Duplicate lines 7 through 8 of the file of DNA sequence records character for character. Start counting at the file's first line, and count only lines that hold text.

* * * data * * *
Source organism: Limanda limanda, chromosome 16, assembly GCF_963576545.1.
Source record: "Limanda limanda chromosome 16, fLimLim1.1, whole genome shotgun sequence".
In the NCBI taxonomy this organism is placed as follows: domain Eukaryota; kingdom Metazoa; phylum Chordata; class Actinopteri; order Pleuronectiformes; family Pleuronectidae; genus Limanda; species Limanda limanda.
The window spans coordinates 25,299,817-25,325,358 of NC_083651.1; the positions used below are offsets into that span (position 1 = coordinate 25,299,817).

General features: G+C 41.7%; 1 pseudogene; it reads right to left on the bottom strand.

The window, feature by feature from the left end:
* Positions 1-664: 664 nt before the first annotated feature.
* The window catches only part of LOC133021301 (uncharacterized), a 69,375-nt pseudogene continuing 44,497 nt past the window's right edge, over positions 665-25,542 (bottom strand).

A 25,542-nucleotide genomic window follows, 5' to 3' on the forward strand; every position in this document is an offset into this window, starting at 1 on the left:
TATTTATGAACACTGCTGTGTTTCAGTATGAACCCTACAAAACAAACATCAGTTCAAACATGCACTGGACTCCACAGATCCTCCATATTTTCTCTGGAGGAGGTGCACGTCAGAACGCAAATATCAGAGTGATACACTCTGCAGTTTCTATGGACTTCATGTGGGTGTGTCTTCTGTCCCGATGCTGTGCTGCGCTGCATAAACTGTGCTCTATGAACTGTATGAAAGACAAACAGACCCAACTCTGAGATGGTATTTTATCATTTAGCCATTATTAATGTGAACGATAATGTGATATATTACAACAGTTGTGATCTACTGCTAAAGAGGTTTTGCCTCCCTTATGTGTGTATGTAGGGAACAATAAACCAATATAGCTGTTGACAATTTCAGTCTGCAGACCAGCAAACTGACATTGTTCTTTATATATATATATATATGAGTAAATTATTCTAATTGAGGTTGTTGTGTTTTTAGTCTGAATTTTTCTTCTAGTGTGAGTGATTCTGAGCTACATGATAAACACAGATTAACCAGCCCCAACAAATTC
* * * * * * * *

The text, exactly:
* Positions 1-664: 664 nt before the first annotated feature.
* The window catches only part of LOC133021301 (uncharacterized), a 69,375-nt pseudogene continuing 44,497 nt past the window's right edge, over positions 665-25,542 (bottom strand).